The first few months of the year across Edinburgh’s property market were characterized by the same trio of trends that are being seen throughout the U.K.: high demand, low supply and rising prices, according to a report Thursday from Knight Frank.
Annual price gains reached 6.8% in the Scottish capital city in March; and in the first quarter, values rose 2.2%, marking the strongest first-quarter performance in three years, the estate agency and property consultant said.
“It’s very much a sellers’ market at present. We have high demand and low supply, which I expect to continue over the next few months,” said Edward Douglas-Home, head of Scottish residential at Knight Frank, in the report.
“Family homes with gardens remain the hot ticket. One such property that we sold recently attracted 80 viewings over two weeks and multiple bids,” he added.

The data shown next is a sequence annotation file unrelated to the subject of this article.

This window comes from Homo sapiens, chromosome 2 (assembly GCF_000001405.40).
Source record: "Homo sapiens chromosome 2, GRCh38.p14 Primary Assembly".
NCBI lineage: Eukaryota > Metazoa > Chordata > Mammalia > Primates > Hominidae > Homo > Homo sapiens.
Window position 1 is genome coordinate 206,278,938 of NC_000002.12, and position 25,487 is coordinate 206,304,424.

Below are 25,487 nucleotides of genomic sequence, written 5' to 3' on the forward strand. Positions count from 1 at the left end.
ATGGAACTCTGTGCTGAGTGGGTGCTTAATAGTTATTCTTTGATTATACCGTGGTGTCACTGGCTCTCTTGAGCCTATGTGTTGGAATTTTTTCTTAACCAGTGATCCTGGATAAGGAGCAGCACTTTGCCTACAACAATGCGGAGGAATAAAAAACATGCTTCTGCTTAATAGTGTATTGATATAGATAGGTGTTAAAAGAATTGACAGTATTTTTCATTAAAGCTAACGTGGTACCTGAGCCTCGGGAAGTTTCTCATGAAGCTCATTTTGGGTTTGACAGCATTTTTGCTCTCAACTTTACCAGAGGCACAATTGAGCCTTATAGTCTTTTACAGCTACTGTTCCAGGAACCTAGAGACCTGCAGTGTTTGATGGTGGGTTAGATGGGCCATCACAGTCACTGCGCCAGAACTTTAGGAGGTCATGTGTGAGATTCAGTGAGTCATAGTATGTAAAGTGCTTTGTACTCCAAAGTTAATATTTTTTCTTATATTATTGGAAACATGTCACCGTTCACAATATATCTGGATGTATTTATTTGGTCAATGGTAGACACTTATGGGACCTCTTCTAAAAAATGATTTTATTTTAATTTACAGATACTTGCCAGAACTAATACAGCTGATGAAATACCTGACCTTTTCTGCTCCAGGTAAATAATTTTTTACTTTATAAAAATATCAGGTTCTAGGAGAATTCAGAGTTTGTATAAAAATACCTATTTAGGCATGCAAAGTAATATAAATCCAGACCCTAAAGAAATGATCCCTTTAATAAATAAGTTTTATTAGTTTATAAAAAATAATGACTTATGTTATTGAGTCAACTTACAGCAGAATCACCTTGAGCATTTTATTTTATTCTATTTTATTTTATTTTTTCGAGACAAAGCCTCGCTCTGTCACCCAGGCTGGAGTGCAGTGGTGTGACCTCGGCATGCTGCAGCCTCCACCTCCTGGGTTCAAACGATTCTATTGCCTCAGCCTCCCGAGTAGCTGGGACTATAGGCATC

The number of offers accepted on homes on the market in Edinburgh were up 80% in the first three months of the year compared to the typical five-year average.
Completed sales were up, too, increasing 51% over the same time.
The prime suburban market—predominately Victorian-era homes outside the city centre—was particularly popular among buyers.
But with housing supply limited as a result of recent lockdowns and sellers holding back there are “more buyers chasing fewer houses,” the report said, noting that in March there were 21.4 new prospective buyers for each new property to hit the market across Scotland.
Trailing behind the capital city in price gains is the wider Scottish prime market, another report from Knight Frank revealed.
Though facing a similar imbalance between supply and demand as Edinburgh, Scotland’s prime market saw values rise 0.1% in the 12 months to March after peaking at 0.8% in December 2020, according to the data.
Article Source: Mansion Global